All of this has played a part in creating a bitter, nasty environment which aided and informed Brexit, in many respects making it all but inevitable. This really is a country which sees its best days and stories in the past: whether in drama, fiction, or with some connection to reality. This is why a mythical version of sovereignty played such an important part with many Leave voters. It was a call to reach back to a past Albion, a half-remembered country: independent from Europe, standing tall in the world, all-white, and with a sense of both order and due care at home for its citizens.
This is an English story, but one that could appeal beyond the right to Labour, northern and working-class voters. It was used by the right to see a very narrow reactionary, nostalgic version of England. In this there are numerous culprits for this sad state of affairs. The litany of guilty men, women and forces includes the obvious: Thatcherism, the little Englanders and Global Britain fantasists of Brexit, and the dodgy money and tactics of the likes of Arron Banks and Nigel Farage.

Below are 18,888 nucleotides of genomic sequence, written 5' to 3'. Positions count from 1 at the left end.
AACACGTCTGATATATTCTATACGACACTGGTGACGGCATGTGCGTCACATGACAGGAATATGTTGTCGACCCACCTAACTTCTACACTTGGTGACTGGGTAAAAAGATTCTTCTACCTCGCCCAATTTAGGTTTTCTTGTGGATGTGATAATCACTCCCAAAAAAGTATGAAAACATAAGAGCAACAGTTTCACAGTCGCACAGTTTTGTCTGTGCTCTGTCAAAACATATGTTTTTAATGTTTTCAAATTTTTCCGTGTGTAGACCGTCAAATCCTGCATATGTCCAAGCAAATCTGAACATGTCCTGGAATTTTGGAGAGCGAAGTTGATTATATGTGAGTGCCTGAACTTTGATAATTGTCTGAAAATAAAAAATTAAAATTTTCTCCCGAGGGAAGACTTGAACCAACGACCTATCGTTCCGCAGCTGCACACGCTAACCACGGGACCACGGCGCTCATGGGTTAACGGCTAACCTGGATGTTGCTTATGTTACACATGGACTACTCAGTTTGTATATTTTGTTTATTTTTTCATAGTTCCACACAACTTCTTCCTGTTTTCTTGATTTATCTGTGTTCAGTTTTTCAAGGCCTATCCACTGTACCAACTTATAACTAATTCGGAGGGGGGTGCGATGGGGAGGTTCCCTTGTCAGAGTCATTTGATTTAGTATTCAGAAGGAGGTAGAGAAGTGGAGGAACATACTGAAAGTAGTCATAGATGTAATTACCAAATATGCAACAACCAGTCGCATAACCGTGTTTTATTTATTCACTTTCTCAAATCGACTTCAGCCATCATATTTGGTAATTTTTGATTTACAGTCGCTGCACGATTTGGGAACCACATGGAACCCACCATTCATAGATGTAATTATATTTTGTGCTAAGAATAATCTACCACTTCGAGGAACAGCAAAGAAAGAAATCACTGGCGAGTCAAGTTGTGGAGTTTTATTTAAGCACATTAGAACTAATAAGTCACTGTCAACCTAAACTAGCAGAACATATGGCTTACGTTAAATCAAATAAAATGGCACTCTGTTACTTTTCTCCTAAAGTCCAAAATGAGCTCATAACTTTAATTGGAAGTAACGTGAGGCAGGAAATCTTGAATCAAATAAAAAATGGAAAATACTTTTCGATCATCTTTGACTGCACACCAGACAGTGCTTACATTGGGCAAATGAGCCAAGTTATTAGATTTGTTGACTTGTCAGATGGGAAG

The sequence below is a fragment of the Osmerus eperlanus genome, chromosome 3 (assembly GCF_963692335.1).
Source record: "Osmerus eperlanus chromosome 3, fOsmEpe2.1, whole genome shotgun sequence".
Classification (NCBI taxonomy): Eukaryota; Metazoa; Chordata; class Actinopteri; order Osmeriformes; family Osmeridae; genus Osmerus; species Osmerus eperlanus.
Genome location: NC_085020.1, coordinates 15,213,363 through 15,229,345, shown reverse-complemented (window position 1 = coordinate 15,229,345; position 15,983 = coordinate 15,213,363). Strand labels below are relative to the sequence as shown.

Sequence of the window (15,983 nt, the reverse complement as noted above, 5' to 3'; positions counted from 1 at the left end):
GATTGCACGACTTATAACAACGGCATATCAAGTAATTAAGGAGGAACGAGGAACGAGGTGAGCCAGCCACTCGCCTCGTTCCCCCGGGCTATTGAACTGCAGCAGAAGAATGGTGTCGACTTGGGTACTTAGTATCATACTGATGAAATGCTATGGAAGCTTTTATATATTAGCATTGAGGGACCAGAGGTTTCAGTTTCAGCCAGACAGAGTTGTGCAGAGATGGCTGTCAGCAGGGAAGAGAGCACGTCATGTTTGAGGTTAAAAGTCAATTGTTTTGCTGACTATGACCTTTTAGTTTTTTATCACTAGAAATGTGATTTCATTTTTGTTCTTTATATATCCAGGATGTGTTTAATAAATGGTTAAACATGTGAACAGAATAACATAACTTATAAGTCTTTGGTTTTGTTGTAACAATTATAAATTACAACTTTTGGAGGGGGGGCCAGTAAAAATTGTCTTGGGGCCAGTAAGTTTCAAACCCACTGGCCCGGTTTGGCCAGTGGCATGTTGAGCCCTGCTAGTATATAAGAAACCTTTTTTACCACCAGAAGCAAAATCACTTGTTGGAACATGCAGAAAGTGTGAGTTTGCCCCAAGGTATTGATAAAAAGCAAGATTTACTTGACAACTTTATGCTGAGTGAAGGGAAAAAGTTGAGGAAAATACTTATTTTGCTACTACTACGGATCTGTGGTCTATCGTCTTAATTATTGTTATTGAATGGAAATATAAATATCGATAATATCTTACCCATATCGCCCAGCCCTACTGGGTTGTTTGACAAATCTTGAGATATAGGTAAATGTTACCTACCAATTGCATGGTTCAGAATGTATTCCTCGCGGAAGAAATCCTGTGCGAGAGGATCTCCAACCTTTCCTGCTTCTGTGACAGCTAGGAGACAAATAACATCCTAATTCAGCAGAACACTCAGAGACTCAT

Yet this is too obvious and easy a charge sheet. As culpable for this capture and distortion of England and its hijacking of Englishness is a long line of Labour figures who embraced English conservatism with a small 'c' and failed through lack of radicalism to take on its reactionary centres of privilege. This lineage runs from Clement Attlee to Harold Wilson who like Tony Blair governed for periods with huge parliamentary majorities. But as guilty is the left-wing Labour conservatism of the likes of Jeremy Corbyn who have failed to take on domestically the reach of reaction, instead being content to play to their own comfort zones. Corbyn even sits in that long tradition of the English left of disowning and having no interest in his or anybody else's Englishness – which concedes this vital political ground to the right.
The next Battle of Britain is going to be about different Englands. But it is one Labour and left-wingers have to enter and engage with, coming up with alternative stories and futures to that of the right. If they continue to not
do this, it comes at a cost to all of us: the hijacking of the English national story by the unreformed right.